Read Luke 15:25-32.
To any outside observer, it would seem the older son loved his father. But in reality, the older son was a legalist—he kept the form of obedience, but his heart was far from his father. When his younger brother came back in repentance, he should have celebrated. But instead, he refuses to welcome his brother home or attend the party being held in his honor. In doing so, he rebels against the heart of his father—all under the guise of so-called "righteousness."
The older son is not only letting his father down by refusing to perform his responsibilities, he is actually making a scene.
The Pharisees listening to Jesus' story would have understood He was describing them. If you recall, all this storytelling began when the Pharisees and teachers of the Law complained that Jesus was spending time with tax collectors and sinners (vv. 1-2). Rather than celebrating the fact that these people were drawn to Jesus, they grumbled. Jesus was telling them, in a not-so-subtle way, that their behavior was no different than the older brother's.
In the culture of the day, the older brother would have presided over all family celebrations. He would have served as the chief host and would have welcomed the guests. And so, the older son is not only letting his father down by refusing to perform his responsibilities, he is actually making a scene. The father has to leave the house and the guests behind to talk to his older son. Such a thing was never, ever done in that culture. It would have been humiliating for the father.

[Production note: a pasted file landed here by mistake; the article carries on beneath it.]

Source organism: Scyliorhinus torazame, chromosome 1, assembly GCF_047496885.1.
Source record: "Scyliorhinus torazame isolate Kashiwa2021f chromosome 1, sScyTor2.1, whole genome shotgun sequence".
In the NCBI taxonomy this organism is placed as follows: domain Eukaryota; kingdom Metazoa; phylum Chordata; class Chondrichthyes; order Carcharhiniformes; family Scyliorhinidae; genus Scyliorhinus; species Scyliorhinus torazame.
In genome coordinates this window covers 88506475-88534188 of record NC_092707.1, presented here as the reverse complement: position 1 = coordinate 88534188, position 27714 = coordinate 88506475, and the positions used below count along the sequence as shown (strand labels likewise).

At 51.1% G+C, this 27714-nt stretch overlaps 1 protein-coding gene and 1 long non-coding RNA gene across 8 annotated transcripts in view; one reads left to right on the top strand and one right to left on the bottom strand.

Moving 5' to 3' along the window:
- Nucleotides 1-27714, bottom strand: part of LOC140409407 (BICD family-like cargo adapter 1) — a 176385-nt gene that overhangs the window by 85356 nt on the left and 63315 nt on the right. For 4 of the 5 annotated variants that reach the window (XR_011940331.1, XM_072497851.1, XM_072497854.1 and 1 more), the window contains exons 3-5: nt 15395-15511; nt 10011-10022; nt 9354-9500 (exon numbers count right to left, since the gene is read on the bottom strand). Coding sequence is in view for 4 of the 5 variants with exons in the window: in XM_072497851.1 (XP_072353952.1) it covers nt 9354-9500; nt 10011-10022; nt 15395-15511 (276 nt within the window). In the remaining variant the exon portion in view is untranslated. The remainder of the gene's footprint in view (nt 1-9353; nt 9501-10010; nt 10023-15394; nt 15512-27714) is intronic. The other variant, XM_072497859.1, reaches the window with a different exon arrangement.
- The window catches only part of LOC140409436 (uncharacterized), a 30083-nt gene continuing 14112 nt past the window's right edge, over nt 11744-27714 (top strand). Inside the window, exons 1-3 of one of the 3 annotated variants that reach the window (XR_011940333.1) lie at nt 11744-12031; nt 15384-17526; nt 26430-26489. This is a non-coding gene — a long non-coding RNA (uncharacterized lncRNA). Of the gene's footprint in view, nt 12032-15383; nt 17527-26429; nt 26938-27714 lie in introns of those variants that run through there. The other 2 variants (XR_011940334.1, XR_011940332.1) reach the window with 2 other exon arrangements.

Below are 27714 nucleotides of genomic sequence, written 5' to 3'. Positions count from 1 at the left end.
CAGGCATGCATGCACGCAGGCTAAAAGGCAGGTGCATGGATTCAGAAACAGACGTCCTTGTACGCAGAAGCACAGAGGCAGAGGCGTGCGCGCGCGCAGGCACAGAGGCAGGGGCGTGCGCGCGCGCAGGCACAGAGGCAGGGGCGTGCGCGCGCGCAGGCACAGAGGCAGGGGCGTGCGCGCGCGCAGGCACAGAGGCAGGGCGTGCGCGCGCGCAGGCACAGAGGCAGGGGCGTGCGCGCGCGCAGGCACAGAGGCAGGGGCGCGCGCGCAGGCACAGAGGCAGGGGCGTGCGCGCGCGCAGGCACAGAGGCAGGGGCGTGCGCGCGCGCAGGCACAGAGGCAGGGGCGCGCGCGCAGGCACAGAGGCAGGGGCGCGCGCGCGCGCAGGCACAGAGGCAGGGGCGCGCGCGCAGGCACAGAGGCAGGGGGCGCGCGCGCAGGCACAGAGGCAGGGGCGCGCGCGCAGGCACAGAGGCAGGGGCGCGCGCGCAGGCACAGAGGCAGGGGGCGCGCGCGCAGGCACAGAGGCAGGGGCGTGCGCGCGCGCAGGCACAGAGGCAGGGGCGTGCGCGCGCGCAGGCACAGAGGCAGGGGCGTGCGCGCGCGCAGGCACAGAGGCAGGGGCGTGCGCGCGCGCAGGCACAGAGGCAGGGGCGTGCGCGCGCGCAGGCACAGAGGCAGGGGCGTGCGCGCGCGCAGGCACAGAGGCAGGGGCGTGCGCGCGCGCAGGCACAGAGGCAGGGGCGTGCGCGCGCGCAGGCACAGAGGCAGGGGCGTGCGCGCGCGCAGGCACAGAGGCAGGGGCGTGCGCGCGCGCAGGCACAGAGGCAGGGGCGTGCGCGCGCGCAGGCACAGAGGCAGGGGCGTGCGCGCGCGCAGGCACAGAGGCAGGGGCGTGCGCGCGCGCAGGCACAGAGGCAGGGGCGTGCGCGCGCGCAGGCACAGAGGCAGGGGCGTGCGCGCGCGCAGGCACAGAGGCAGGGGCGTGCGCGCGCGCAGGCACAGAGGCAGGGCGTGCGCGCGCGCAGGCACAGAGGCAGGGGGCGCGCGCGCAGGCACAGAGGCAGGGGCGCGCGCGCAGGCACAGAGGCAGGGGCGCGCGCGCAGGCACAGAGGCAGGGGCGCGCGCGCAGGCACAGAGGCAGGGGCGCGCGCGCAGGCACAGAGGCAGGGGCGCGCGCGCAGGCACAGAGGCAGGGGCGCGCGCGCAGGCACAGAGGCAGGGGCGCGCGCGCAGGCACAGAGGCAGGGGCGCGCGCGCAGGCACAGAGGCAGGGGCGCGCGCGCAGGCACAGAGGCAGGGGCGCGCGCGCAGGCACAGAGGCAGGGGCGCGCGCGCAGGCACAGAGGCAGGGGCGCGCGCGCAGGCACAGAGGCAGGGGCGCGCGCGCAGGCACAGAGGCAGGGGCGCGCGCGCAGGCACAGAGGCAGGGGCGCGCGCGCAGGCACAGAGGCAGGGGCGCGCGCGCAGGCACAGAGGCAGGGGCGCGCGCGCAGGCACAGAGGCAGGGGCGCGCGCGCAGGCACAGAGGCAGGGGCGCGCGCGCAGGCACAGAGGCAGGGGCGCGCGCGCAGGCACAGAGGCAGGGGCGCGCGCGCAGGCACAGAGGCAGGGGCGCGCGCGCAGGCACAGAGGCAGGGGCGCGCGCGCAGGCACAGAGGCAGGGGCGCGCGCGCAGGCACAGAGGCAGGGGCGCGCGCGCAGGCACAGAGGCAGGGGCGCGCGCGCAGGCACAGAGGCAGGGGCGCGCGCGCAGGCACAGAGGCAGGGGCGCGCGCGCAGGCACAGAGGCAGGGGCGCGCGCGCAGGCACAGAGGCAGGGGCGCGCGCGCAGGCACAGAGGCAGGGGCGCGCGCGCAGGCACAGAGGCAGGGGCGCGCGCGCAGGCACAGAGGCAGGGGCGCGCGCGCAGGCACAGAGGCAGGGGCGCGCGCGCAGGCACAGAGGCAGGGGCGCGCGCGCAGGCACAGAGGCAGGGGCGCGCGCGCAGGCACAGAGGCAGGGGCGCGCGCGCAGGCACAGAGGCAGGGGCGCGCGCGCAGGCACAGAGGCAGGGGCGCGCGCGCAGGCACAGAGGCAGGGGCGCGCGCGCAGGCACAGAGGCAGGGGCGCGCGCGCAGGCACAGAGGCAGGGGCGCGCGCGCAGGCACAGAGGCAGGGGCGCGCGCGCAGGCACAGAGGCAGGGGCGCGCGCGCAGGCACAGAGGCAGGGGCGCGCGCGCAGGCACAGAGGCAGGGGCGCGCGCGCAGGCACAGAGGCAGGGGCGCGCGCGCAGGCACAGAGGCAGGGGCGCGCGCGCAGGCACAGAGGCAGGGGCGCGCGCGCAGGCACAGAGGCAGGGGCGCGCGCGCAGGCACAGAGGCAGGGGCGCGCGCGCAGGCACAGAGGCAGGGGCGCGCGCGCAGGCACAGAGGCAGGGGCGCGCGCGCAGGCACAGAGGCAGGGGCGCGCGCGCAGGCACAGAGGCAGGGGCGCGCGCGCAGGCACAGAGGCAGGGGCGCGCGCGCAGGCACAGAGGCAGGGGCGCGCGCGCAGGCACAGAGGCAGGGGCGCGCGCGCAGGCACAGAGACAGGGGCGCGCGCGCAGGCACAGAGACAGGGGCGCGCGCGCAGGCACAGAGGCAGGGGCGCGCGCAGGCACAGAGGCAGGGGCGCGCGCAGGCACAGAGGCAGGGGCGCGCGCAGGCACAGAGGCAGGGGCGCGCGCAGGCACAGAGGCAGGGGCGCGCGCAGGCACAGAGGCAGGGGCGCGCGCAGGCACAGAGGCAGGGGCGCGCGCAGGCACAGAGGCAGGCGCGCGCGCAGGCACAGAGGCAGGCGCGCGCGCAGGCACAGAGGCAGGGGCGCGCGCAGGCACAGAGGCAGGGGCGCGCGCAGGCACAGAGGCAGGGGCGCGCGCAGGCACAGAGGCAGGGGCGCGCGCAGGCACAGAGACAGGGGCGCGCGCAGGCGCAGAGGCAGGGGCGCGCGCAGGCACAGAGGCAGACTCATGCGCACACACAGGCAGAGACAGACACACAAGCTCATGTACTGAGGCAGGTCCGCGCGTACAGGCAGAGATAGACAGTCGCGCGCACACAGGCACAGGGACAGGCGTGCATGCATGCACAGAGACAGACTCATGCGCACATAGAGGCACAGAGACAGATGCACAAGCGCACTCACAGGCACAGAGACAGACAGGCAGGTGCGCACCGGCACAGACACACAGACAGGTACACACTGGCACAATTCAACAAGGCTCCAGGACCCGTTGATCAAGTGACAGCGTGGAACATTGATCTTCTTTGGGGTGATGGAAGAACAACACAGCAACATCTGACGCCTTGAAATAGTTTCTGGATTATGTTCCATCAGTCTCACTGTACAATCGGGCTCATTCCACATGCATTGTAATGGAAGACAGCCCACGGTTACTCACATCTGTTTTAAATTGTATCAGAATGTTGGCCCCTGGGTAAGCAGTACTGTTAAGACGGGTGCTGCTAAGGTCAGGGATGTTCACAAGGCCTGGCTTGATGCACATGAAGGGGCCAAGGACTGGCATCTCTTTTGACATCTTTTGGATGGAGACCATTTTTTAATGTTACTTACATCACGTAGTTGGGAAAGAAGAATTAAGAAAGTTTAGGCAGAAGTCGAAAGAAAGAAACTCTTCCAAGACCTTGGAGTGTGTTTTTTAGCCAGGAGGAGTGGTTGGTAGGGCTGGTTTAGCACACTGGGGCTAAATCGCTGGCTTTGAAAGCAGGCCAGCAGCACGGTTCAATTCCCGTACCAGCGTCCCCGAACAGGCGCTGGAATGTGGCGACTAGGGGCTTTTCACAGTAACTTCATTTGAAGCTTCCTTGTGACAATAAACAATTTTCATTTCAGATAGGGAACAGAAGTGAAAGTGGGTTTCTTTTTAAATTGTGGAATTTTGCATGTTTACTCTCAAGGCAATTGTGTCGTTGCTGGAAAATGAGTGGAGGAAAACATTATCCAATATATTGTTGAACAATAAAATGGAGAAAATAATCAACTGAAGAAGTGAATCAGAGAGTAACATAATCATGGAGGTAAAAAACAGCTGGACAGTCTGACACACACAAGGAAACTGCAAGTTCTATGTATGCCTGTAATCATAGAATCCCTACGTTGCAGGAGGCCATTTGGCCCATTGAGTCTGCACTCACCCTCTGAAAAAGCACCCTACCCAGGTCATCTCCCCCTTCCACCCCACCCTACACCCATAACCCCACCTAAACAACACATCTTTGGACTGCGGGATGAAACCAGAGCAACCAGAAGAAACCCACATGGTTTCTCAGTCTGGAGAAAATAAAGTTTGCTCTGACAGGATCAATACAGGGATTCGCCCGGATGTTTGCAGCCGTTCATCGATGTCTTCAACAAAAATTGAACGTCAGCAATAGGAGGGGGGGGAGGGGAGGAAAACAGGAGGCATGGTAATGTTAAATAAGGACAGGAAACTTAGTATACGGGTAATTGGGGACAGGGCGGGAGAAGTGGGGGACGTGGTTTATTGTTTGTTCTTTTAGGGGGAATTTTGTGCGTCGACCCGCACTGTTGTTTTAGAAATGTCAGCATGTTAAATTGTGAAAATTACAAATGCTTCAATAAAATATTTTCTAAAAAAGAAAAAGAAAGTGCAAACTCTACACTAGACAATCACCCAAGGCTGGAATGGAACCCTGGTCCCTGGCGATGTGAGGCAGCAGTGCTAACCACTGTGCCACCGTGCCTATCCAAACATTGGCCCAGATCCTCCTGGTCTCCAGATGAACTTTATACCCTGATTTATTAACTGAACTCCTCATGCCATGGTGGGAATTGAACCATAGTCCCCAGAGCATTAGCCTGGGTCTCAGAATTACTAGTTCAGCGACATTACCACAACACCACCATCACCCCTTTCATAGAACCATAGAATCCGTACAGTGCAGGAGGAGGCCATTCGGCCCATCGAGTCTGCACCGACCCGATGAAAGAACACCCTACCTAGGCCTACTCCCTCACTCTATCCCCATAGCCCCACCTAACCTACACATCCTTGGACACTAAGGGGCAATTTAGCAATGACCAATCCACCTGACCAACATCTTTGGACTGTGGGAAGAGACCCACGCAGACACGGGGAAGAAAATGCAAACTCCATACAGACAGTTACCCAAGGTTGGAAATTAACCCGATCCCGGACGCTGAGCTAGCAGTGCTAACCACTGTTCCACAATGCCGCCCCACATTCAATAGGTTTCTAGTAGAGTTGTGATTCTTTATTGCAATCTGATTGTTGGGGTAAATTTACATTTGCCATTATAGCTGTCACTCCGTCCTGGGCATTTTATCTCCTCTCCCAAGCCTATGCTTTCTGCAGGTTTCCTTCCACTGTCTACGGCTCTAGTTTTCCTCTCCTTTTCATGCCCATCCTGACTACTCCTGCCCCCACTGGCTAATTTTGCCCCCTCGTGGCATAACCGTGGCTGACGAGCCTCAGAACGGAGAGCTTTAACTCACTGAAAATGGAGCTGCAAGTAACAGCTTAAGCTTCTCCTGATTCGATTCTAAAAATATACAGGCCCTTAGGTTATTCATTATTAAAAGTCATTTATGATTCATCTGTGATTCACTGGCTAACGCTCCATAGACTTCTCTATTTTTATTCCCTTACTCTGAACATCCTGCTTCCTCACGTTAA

In a single day, the father has humbled himself for both sons. First, he ran to meet his younger son. Then, he left the guests in the house to seek his older son out in the field. Both actions were costly, but the father endured humiliation for his two beloved sons.
Now, if you understand that the younger, rebellious son represents the Gentiles, who were far from God, and that the older son represents the Jewish people, who had the old covenant and were bound to the Law, then the father's actions take on a whole new depth of meaning. God in Christ humbled Himself to death upon a cross for both Jews and Gentiles. Jesus suffered humiliation at the hands of wicked men for you and for me.
Jesus doesn't tell the end of the story; He leaves it hanging in the air. The grand finale of this story is found in the open arms of Jesus stretched wide upon the cross. He is inviting all to come and be saved.
Prayer: Lord, what a wondrous love You are. May I live in the joy of knowing I can run safely into Your arms by the blood of Christ. I long to live for You because of the freedom and joy You have brought to my life. I pray in the name of Jesus. Amen.
"'My son,' the father said, 'you are always with me, and everything I have is yours. But we had to celebrate and be glad, because this brother of yours was dead and is alive again; he was lost and is found'" (Luke 15:31).
Learn more in Dr. Michael Youssef's sermon Enduring Wisdom: WATCH NOW